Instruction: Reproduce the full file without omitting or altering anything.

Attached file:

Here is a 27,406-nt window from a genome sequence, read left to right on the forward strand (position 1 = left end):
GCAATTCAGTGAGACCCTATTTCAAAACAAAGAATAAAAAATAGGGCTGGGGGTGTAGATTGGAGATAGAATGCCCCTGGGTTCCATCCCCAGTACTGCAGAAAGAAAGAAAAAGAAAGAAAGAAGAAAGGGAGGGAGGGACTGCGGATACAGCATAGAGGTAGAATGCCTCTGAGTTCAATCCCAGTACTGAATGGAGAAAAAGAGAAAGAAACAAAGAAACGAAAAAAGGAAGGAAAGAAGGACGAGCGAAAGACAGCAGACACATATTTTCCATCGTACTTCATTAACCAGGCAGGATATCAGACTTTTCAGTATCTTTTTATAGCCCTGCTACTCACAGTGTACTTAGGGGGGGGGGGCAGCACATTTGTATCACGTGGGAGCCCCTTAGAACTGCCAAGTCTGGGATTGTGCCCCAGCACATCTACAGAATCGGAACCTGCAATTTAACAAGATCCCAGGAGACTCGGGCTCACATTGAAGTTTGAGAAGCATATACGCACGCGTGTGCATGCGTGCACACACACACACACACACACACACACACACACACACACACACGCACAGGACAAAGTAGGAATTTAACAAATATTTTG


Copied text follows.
Here is a 27,406-nt window from a genome sequence, read left to right on the forward strand (position 1 = left end):
GCAATTCAGTGAGACCCTATTTCAAAACAAAGAATAAAAAATAGGGCTGGGGGTGTAGATTGGAGATAGAATGCCCCTGGGTTCCATCCCCAGTACTGCAGAAAGAAAGAAAAAGAAAGAAAGAAGAAAGGGAGGGAGGGACTGCGGATACAGCATAGAGGTAGAATGCCTCTGAGTTCAATCCCAGTACTGAATGGAGAAAAAGAGAAAGAAACAAAGAAACGAAAAAAGGAAGGAAAGAAGGACGAGCGAAAGACAGCAGACACATATTTTCCATCGTACTTCATTAACCAGGCAGGATATCAGACTTTTCAGTATCTTTTTATAGCCCTGCTACTCACAGTGTACTTAGGGGGGGGGGGCAGCACATTTGTATCACGTGGGAGCCCCTTAGAACTGCCAAGTCTGGGATTGTGCCCCAGCACATCTACAGAATCGGAACCTGCAATTTAACAAGATCCCAGGAGACTCGGGCTCACATTGAAGTTTGAGAAGCATATACGCACGCGTGTGCATGCGTGCACACACACACACACACACACACACACACACACACACACACACGCACAGGACAAAGTAGGAATTTAACAAATATTTTG